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Atlas Fallen review: sand-surfing action game can’t reach its high ambitions

A player leaps to attack an enemy in Atlas Fallen.
Atlas Fallen
MSRP $60.00
“Atlas Fallen has some ambitious ideas for a game of its scale, but its poor presentation holds back a promising combat system.”
  • Fun sand-surfing
  • Satisfying traversal
  • Thoughtful Momentum combat
  • Weak opening
  • Bad voice acting
  • Lackluster visuals
  • Technical problems

First impressions mean a lot, and Atlas Fallen doesn’t exactly put its best foot forward.

Atlas Fallen is an ambitious AA fantasy open-world game with satisfying sand-surfing movement and combat enhanced by a dynamic momentum system, but developer Deck13 does not lead with any of that. Instead, my first hour with Atlas Fallen was a drag as I made my way through a slow linear opening in which my custom character finds a gauntlet with the power of a god and escapes captivity.

The poor voice acting and visuals of Atlas Fallen were on clear display during that time as I explored a dreary camp at night, trying to get support to revolt against the evil Captain enslaving us all. Lots of worldbuilding and jargon about gods, nights, the world’s social system, and more were laid on me in rapid succession before I ever had a chance to get invested in anything the game had to say. It’s a weak opening and an omen of what was to come. Atlas Fallen is an ambitious game, but one that struggles to live up to that ambition consistently.

An intriguing story told poorly

In Atlas Fallen, players are fighting back against the good that rules over this dreary, ruined fantasy world with the help of Nyall. Nyall is an amnesiac being with god-like powers whose spirit is intertwined with a gauntlet that grants its user magical abilities. Atlas Fallen’s story is about fighting back against oppression. While that’s a noble central theme, the dryness of the narrative’s delivery, especially in the opening section of the game, made it tough to get that invested in it.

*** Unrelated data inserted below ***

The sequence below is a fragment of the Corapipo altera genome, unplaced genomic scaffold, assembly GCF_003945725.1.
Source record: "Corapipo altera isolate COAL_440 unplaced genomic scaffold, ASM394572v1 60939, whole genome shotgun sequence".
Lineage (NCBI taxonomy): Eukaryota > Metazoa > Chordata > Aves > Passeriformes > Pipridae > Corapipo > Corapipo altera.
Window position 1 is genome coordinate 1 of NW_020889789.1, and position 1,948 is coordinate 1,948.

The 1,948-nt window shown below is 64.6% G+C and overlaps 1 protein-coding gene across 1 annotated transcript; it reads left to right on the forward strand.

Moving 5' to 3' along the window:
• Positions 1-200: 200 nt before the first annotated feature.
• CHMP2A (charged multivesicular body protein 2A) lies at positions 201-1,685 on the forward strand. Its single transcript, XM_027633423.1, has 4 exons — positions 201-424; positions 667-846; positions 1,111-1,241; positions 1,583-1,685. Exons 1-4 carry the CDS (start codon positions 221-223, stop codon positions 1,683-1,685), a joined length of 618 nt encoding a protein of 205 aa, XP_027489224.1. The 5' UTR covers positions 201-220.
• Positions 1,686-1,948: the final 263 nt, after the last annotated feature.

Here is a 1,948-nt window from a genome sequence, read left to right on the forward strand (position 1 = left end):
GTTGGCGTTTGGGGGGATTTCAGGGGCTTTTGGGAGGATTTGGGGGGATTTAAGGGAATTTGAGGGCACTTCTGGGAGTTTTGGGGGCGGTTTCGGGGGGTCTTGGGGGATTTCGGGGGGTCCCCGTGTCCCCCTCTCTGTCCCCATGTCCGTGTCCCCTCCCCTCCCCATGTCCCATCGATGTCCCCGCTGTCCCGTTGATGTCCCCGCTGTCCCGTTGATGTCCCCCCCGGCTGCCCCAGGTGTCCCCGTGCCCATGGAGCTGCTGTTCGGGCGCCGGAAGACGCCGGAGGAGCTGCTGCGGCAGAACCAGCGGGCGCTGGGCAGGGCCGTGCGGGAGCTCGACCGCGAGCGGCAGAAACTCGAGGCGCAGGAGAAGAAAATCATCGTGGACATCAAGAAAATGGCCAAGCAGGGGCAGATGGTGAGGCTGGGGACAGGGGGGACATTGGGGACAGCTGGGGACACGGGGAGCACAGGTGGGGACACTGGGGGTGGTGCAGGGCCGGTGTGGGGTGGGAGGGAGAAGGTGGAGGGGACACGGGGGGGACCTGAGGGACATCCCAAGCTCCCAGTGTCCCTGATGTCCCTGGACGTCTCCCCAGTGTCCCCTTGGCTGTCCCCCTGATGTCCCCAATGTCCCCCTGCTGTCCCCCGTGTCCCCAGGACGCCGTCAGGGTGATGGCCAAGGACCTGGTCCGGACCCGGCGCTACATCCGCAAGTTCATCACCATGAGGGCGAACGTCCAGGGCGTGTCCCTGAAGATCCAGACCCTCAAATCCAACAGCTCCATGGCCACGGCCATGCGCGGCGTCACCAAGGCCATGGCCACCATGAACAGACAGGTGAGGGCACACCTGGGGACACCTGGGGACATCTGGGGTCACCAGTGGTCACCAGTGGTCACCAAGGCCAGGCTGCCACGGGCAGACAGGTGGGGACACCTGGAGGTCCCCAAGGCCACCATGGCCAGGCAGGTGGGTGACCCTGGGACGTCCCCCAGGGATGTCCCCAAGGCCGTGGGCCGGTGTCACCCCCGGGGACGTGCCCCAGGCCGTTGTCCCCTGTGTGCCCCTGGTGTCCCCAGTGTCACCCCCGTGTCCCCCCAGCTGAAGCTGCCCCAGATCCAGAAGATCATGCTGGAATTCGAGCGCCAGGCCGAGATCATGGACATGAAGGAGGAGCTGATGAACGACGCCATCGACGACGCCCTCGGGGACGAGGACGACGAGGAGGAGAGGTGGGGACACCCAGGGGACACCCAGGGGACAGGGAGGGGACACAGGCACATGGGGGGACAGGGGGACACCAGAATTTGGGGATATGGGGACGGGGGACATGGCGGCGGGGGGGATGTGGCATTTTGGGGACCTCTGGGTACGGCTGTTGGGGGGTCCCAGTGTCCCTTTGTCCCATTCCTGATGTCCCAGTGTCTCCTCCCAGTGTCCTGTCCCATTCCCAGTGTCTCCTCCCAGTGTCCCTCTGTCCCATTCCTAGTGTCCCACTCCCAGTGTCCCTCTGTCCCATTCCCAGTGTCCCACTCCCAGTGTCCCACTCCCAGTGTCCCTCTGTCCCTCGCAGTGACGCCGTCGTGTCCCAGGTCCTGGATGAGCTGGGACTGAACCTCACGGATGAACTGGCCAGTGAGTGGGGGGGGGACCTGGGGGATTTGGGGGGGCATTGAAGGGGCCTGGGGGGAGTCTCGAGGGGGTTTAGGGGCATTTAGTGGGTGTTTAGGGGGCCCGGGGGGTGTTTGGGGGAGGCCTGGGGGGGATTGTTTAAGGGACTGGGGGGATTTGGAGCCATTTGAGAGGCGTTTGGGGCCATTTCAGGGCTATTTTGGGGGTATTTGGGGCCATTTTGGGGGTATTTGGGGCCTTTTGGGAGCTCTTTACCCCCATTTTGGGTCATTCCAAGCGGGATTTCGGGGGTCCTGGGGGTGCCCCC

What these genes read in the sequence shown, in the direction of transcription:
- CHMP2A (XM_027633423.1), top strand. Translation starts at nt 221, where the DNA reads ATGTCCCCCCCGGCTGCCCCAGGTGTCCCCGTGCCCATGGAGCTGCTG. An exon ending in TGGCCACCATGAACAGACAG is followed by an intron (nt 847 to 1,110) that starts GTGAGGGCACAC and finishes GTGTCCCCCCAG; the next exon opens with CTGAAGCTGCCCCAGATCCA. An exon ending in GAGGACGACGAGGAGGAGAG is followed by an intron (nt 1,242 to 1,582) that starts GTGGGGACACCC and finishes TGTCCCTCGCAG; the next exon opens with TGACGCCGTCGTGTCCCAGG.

Atlas Fallen’s realistic visuals lag behind contemporary open-world games …

None of that is helped by the fact that Atlas Fallen’s presentation overall is lacking. It features some of the weakest voice acting I’ve heard in a game of this scale in some time, with poor deliveries on lines that aren’t all too well written to begin with. It can sometimes have a so-bad-it’s-good quality because of how earnestly Atlas Fallen presents itself. However, it makes those early hours extremely tough to get through, turning a potentially intriguing narrative into a low point.

Atlas Fallen’s realistic visuals lag behind contemporary open-world games, and the dry conversations that dominate the game’s early hours look stilted with rough facial and character animation. Even later on, as sand-surfing takes center stage, and sand effects don’t look that impressive. I was certainly disappointed the first time I started surfing around, only for it the effect to look blurry and for any marking left behind me in the sand to disappear quickly. In rejecting a more stylized approach akin to a game like Journey, we’re left with a stilted realism that looks dated.

A wide shot of Atlas Fallen's large open world.
Focus Entertainment

Satisfying sand-surfing

While the opening of Atlas Fallen is disappointingly linear, it’s not emblematic of most of the game. What I did most of the time was sand-surf from mission to mission in the open world, obtaining items for fetch quests or fighting a group of enemies to progress the story. While sand surfing lacks much of a visual impact, Atlas Fallen’s movement is satisfying. It feels closest to Forspoken as players can sand-surf, jump, and air dash across large open-world areas. The ability to raise structures sunken item the sand is an exciting touch, although its use is largely contextual.

Fluid movement is a core component of great open-world games, and Atlas Fallen has that. After beating it, I spent some time just jumping and moving around the (literal) sandbox. Sadly, the map design doesn’t do a lot to back that solid movement up, as the only memorable area from my adventure was a sunken city where I could fight a boss in a Colosseum. There are some egregious pop-in issues too, which hurt my sense of speed as the game tore apart at its seams, unable to keep up with me.

The player sandsurfs in Atlas Fallen
Focus Entertainment